“If you teach an adult to play chess, they quickly comprehend where they should and shouldn’t move pieces to capture or avoid capture. Young Kate knew the names of the pieces and how they moved, but initially moved her pieces randomly. Soon she was saying, “If I move my piece here, you could capture it, right? Then I’m not going to move there.” You can almost see the mental changes taking place”(Fischer).
The schools that implement this program do nothing but rave about the impact it brings with it. It also doubles not only as gym for your brain but a social game that brings people together. A principal of one of the schools stated “We have 34 different languages spoken at our school, and chess is now the one we have in common.” I can’t image the game of chess reaching every 2nd and 3rd grader that they try to teach it to but the kids that it does reach show amazing benefits from it. I strongly support the idea of teaching chess to kids, it is a life tool, and will teach you lessons deeper than just chess. The chessboard teaches the idea of a grid as each piece and move can be thought of as a sequence and each square has a different coordinate. Since each piece has different value to the game it teaches economic ideas of marginal benefit and cost. It even gives kids an introduction to ties of history with all of the pieces (pawn, queen, king, bishop, knight, rook) having symbolic ties to the hierarchy of an early society. It also helps to build confidence. A big kid that dominates in gym class has no advantage over anyone else in chess. A bully can’t argue with the rules of chess and can’t avoid getting his ego hurt by a kid kicking his butt on a chessboard. It is a total equal playing field that can teach the value hard work and practice. I love chess the benefits it brings are amazing. I am and will continue to be an outspoken supporter of the benefits of chess.
Fischer, Wendi. “Educational Value of Chess.” Johns Hopkins School of Education. July 2006. Web. 18 Sept. 2015. <http://education.jhu.edu/PD/newhorizons/strategies/topics/thinking-skills/chess/>.
My English teacher for senior year of high school was the head of our undefeated regular season chess team, and I was already in no way a rookie player, I understood basic openings, traps, middle game, and end game moves, but I wanted nothing more than to beat him. I began to play chess with my dad, a very good chess player and who is in no way humble about it. I practiced everyday, I read about chess, I studied the world champions’ chess matches and watch lessons and continued to practice with my dad and anyone else willing to play me. I got chess fever and it has continued to stick with me, even after I beat My English teacher in chess, which I did! And was in no way modest about it to anyone. In fact I proceeded to tweet that I beat him immediately after it happened.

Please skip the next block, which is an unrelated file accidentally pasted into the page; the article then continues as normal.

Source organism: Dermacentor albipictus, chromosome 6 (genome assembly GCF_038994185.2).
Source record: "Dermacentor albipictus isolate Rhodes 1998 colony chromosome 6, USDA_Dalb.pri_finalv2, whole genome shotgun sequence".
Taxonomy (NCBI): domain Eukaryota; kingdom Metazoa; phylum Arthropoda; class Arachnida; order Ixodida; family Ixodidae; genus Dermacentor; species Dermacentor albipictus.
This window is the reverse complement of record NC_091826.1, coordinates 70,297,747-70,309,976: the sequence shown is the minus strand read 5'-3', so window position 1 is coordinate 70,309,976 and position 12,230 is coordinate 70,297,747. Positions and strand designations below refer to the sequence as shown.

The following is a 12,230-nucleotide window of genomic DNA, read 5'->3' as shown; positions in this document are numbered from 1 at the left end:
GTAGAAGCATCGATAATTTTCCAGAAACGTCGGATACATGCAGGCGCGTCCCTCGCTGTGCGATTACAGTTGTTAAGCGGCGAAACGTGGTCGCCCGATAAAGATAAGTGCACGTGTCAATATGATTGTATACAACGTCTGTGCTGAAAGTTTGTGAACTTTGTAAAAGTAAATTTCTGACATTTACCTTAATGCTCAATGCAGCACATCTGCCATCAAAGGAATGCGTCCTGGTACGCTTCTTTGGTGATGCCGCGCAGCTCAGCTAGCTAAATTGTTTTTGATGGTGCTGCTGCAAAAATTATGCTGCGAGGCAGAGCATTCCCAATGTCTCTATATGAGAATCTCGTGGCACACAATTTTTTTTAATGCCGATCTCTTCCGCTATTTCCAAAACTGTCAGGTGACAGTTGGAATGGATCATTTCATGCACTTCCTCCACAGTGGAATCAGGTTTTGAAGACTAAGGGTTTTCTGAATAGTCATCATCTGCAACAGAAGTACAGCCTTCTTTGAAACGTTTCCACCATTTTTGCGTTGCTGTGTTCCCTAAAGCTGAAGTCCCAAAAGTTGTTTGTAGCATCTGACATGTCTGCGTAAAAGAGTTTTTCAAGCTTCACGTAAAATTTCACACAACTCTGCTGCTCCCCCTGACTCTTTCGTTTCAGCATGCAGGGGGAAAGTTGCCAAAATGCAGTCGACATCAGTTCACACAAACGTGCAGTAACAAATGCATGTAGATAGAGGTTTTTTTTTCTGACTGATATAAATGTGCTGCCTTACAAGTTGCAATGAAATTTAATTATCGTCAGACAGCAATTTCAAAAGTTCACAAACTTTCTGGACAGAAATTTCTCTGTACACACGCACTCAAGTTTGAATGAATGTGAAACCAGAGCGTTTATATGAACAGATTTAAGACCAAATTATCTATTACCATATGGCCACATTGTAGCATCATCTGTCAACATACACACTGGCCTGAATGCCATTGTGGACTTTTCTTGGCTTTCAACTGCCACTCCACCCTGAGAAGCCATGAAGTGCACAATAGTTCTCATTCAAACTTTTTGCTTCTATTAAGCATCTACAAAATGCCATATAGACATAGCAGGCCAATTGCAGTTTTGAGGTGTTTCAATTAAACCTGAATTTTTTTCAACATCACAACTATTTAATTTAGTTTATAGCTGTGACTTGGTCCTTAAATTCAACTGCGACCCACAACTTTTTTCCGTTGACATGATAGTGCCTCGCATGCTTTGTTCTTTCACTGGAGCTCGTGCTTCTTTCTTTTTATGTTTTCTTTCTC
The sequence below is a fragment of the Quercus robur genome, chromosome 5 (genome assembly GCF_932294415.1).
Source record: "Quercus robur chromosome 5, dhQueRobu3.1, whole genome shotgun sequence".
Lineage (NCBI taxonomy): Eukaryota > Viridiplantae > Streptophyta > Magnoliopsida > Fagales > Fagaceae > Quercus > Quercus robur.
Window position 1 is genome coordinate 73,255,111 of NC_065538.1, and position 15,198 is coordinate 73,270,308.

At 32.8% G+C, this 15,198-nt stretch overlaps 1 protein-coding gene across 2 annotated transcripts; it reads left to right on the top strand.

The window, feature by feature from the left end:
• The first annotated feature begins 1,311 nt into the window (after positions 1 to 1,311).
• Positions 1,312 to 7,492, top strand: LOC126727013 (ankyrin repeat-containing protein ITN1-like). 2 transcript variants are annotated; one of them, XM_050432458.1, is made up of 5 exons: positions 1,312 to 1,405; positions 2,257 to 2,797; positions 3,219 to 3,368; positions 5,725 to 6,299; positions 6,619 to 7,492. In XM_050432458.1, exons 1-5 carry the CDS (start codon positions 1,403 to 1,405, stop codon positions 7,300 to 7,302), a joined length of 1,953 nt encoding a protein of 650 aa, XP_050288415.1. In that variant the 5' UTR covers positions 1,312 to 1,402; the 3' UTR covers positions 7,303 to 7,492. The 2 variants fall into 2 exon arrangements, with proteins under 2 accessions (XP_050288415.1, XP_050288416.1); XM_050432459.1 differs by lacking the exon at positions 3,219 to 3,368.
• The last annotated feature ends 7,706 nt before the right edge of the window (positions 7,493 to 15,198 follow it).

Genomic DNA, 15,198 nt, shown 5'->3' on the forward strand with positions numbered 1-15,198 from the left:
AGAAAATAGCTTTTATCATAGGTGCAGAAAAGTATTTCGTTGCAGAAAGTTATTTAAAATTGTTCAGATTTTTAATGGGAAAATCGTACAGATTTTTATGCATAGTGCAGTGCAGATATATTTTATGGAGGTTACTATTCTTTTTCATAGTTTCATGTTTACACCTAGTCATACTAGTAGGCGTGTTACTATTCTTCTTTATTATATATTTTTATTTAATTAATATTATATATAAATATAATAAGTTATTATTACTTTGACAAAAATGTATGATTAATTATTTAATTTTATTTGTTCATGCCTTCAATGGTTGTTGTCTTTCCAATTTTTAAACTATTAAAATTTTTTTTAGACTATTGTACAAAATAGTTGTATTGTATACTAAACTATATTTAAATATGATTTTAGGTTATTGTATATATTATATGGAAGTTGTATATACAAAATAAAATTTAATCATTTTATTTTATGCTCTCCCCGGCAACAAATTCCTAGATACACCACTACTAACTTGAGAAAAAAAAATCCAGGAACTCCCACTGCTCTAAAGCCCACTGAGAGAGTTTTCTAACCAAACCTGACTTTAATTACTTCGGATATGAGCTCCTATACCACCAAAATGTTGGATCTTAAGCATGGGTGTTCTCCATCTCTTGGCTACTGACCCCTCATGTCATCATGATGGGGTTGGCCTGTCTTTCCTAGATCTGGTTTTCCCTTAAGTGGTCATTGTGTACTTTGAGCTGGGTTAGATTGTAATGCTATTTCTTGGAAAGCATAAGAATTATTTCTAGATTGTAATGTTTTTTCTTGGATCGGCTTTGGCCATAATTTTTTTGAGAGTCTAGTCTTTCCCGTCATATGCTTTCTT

Chess keeps my brain sharp. It puts my life in perspective and makes me understand how to find other options and to understand I should think about what other people are doing. One small missed detail and it could ruin the forty-five minutes of focus you have had in trying to find your best strategy. There is nothing worse than making a chess move that you know just ruined your whole game, or being overconfident and missing a detail and lose because of one mistake, but no matter how much I lose, how much my ego gets a huge bruise from my dad, or how often I just get plain aggravated with chess, I never step away from an hours worth of playing and think “wow I could have been doing something much more productive”. The same English teacher I talked about earlier is a very eccentric man, he is known for not having a T.V., smoking cigarettes before and after school, and everyone assumes he lives in a cabin by himself in the woods, but he was discussing chess with some girls in my English class one day and explained how when he was young he over looked chess never thought it was not that great. Then a few years ago a friend of his told him that he and his father have trouble communicating with each other, but have absolutely no problem sitting at a chess board and playing chess for hours, so he decided to give chess another shot and it is now one of his biggest interests. Chess brings people together, it is a universal game, and I love everything about it. Millions around the world and most way more than me have caught this “chess fever” that I referred to. Amazing amounts of books published and keep getting published. Tons of fascinating documentaries on YouTube and even HBO continue to find interest from the public, and also a movie trailer has just been released portraying the amazing life of histories most well known chess player, Bobby Fisher, who I will probably bring up many times throughout this blog. The film is called Pawn Sacrifice with big times actors such as Tobey Maguire who is starring as the main character Bobby Fischer. I will not be discussing small details of the chess game or strategy because that will go over most people’s heads, but I will be going over the impact it has on people, culture, my family and me. Everyone has something to gain from chess and I hope to influence anyone reading this blog to give chess a second look!